How to Treat Depression & Drug Abuse
by John Zaremba
Depression and addiction are major public-health problems. Drug abuse is a known cause of depression, and people with depression often turn to drug abuse as a means of self-medication. Treating these illnesses requires understanding how they work, knowing the treatments available, and either admitting the need for help or intervening on behalf of a loved one.
Treat them for what they are---diseases. Depression and drug addiction are medical illnesses with distinct causes and corresponding treatments. They do require professional medical care. There is no "snapping out" of clinical depression, and there is no willing yourself away from drug addiction.
Recognize the symptoms. Depression's symptoms include sadness, loss of interest in life, sleeping trouble, irritability, fatigue, poor self-esteem, suicidal thoughts and behavior, and physical problems with no other apparent cause.
Symptoms of drug addiction vary depending on the substance being abused. Common signs of drug abuse include trouble at work or school, lack of energy, a poor appearance and increased secrecy. An addict's internal symptoms include needing to use the drug just to feel normal and increased preoccupation with keeping the drug on hand.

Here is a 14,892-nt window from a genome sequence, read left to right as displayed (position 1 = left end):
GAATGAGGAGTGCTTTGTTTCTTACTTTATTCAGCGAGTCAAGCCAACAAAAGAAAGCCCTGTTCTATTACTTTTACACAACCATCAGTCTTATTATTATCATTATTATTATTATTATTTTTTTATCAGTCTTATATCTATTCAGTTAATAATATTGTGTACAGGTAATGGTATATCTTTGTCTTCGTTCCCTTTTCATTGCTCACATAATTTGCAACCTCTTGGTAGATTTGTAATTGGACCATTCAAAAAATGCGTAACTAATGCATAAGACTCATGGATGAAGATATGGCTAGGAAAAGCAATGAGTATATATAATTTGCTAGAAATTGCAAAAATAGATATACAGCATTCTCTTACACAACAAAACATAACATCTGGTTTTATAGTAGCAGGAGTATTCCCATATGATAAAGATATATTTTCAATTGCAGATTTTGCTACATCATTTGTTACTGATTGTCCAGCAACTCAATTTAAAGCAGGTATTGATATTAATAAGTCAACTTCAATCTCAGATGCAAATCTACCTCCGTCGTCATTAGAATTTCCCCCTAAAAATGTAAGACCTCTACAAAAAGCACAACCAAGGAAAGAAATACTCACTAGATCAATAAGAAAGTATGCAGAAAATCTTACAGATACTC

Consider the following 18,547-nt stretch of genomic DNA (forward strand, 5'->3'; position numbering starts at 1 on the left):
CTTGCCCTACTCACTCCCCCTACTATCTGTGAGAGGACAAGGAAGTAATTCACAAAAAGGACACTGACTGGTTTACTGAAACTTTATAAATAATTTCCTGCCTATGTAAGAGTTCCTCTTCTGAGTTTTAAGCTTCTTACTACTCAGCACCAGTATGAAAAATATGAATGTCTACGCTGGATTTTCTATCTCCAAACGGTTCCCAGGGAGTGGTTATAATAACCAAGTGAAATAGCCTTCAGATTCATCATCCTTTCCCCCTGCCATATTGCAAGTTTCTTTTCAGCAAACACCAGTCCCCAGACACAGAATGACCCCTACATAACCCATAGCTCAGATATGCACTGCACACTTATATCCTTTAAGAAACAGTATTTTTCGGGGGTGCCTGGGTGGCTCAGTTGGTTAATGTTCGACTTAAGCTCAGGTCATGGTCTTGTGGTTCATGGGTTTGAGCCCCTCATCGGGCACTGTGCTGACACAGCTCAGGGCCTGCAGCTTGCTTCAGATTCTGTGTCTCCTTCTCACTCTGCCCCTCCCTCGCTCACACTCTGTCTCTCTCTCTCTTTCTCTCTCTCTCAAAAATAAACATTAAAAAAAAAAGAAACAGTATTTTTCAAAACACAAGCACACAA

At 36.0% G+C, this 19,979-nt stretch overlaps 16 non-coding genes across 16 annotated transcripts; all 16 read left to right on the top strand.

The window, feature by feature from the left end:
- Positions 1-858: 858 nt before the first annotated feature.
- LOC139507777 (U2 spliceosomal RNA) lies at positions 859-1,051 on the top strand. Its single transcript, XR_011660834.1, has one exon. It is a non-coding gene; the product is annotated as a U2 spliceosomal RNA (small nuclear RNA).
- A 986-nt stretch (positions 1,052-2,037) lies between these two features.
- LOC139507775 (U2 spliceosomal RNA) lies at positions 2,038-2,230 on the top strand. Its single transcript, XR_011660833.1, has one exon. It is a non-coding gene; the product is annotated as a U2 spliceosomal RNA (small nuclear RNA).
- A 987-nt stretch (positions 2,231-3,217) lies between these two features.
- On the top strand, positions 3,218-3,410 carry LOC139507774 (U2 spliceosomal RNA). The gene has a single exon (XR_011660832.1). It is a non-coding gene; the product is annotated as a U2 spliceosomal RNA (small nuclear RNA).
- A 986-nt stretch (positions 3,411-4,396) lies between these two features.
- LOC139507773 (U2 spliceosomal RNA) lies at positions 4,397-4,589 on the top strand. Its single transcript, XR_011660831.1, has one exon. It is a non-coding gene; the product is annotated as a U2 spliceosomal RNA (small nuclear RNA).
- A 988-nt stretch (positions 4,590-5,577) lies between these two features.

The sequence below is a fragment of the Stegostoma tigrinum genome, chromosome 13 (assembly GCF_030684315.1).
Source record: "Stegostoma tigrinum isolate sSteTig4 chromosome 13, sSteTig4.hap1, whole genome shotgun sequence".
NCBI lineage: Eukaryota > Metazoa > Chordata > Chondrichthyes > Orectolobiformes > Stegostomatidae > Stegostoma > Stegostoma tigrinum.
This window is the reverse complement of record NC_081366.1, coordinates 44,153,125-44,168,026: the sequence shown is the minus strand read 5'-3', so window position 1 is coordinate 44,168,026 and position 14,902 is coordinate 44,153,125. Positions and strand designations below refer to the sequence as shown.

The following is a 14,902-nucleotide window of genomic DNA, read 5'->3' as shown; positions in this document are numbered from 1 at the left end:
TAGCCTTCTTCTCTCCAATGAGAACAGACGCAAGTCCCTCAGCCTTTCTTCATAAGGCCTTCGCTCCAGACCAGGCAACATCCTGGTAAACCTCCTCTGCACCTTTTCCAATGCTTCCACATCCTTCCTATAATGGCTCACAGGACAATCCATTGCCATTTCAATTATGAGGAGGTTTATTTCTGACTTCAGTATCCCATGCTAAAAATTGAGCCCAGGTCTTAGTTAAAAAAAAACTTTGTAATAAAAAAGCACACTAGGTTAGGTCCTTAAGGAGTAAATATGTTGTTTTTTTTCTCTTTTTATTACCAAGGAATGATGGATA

Intervene. Depression and addiction hinder the ability to make good choices. People with depression and addiction often fail to see that they are ill, leaving it up to their friends and family to act in their place. Some cases of addiction are so severe that they require a full-on intervention, where family and friends hire a specialist, arrange for the addict's care, then encounter the addict in a surprise meeting.
Seek treatment. Depression treatment commonly includes antidepressant drugs, psychotherapy, brain stimulation and other treatments. Your primary care doctor may be able to treat your depression, or he may refer you to a psychologist, psychiatrist or social worker.
Addiction treatment includes therapy, counseling and self-help. Therapy focuses on getting the addict to stop using. Counseling with a psychologist, psychiatrist or addiction specialist helps the addict avoid cravings and stay sober in the long term. Self-help groups generally are 12-step groups that see addiction as a chronic condition that requires long-term treatment.